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Rowlett v. Berryhill

United States District Court, W.D. Virginia, Roanoke Division

January 22, 2018

JAMIE L. ROWLETT, Plaintiff,
NANCY BERRYHILL, Acting Commissioner of Social Security, Defendant.


          Hon. Glen E. Conrad, Senior United States District Judge

         Plaintiff has filed this action challenging the final decision of the Commissioner of Social Security denying plaintiffs claims for disability insurance benefits and supplemental security income benefits under the Social Security Act, as amended, 42 U.S.C. §§ 4l6(i) and 423, and 42 U.S.C. § 1381 et seq., respectively. Jurisdiction of this court is pursuant to 42 U.S.C. § 405(g) and 42 U.S.C. § 1383(c)(3). This court's review is limited to a determination as to whether there is substantial evidence to support the Commissioner's conclusion that plaintiff failed to meet the requirements for entitlement to benefits under the Act. If such substantial evidence exists, the final decision of the Commissioner must be affirmed. Laws v. Celebrezze, 368 F.2d 640 (4th Cir. 1966). Stated briefly, substantial evidence has been defined as such relevant evidence, considering the record as a whole, as might be found adequate to support a conclusion by a reasonable mind. Richardson v. Perales, 402 U.S. 389, 401 (1971).

         The plaintiff, Jamie L. Rowlett, was born on January 20, 1980, and eventually completed the tenth grade in school. Mr. Rowlett has worked as a roofer, a forklift driver, and a pipe fitter. He last worked on a regular and sustained basis in 2011. On August 20, 2012, Mr. Rowlett filed applications for disability insurance benefits and supplemental security income benefits. Mr. Rowlett alleged disability based on chronic lower back pain; pain in his shoulders, legs, rotator cuff, left knee, and left foot; fatigue and leg pain resulting from his diagnosis of hepatitis C; and severe anxiety. He now maintains that he has remained disabled to the present time. The record reveals that Mr. Rowlett met the insured status requirements of the Act at all times covered by the final decision of the Commissioner. See, gen., 42 U.S.C §§ 4l6(i) and 423(a).

         Mr. Rowlett's applications were denied upon initial consideration and reconsideration. He then requested and received a de novo hearing and review before an Administrative Law Judge. In an opinion dated March 25, 2015, the Law Judge applied the five-step sequential process for evaluating disability claims.[*]20 C.F.R. §§ 404.1520 and 416.920. The Law Judge found that Mr. Rowlett has not engaged in substantial gainful activity since November 19, 2011, and that he suffers from several severe impairments including lumbar spine degenerative disc disease, hepatitis C, and obesity. Because of these impairments, the Law Judge determined that Mr. Rowlett is disabled for all of his past relevant work roles. Nevertheless, the Law Judge ruled that Mr. Rowlett retains sufficient functional capacity for a limited range of light work activities. The Law Judge assessed Mr. Rowlett's residual functional capacity as follows:

After careful consideration of the entire record, the undersigned finds that the claimant has the residual functional capacity to perform a range of light work as defined in 20 C.F.R. 404.1567(b) and 416.967(b). The claimant can lift or carry 20 pounds occasionally and 10 pounds frequently; stand or walk, with normal breaks, no more than six hours in an eight-hour workday; and sit, with normal breaks, no more than six hours in an eight-hour workday. The claimant can occasionally climb ramps or stairs, balance, stoop, kneel, crouch, or crawl. In addition, the claimant should avoid extremely cold temperatures, excess humidity and pulmonary irritants, hazardous machinery, unprotected heights, climbing ladders, ropes, or scaffolds, and working on vibrating surfaces.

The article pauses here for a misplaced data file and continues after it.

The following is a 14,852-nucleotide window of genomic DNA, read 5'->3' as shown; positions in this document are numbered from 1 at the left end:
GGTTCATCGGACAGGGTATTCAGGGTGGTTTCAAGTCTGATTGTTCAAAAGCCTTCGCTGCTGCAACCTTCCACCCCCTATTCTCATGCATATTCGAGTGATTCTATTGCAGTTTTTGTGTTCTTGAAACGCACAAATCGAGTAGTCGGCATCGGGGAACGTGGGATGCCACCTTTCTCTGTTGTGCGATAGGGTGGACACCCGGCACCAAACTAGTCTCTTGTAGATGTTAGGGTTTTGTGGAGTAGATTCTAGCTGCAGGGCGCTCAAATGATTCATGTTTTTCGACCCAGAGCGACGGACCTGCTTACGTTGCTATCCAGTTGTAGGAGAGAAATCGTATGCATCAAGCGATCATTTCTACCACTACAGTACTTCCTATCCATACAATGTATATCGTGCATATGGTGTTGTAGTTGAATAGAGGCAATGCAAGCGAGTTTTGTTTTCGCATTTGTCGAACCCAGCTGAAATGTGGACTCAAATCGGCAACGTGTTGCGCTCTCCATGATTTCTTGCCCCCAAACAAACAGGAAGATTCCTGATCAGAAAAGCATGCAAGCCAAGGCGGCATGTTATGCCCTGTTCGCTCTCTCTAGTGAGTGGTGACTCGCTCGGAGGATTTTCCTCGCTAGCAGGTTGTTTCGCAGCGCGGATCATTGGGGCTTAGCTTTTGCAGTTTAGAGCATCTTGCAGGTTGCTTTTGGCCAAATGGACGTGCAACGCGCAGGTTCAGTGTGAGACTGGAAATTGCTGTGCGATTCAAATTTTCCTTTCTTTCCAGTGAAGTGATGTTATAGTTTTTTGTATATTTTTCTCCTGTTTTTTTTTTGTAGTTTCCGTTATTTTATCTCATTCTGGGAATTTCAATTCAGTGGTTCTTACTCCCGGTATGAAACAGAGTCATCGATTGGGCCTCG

(Tr. 19). Given such a residual functional capacity, and after considering Mr. Rowlett's age, education, and prior work experience, as well as the testimony of a vocational expert, the Law Judge held that plaintiff retains the capacity to perform several specific light work roles existing in significant number in the national economy. (Tr. 26-28). Accordingly, the Law Judge concluded that Mr. Rowlett did not become disabled at any time prior to the date of the Law Judge's opinion, and that he is not entitled to either disability insurance benefits or supplemental security income benefits. See 20 C.F.R. §§ 404.1520(g) and 416.920(g). The Law Judge's opinion was adopted as the final decision of the Commissioner by the Social Security Administration's Appeals Council. Having exhausted all available administrative remedies, Mr. Rowlett has now appealed to this court.

         While the plaintiff may be disabled for certain forms of employment, the crucial factual determination is whether the plaintiff is disabled for all forms of substantial gainful employment. See 42 U.S.C. §§ 423(d)(2) and l382c(a). There are four elements of proof which must be considered in making such an analysis. These elements are summarized as follows: (1) objective medical facts and clinical findings; (2) the opinions and conclusions of treating physicians; (3) subjective evidence of physical manifestations of impairments, as described through a claimant's testimony; and (4) the claimant's education, vocational history, residual skills, and age. Vitek v. Finch, 438 F.2d 1157, 1159-60 (4th Cir. 1971); Underwood v. Ribicoff, 298 F.2d 850, 851 (4th Cir. 1962).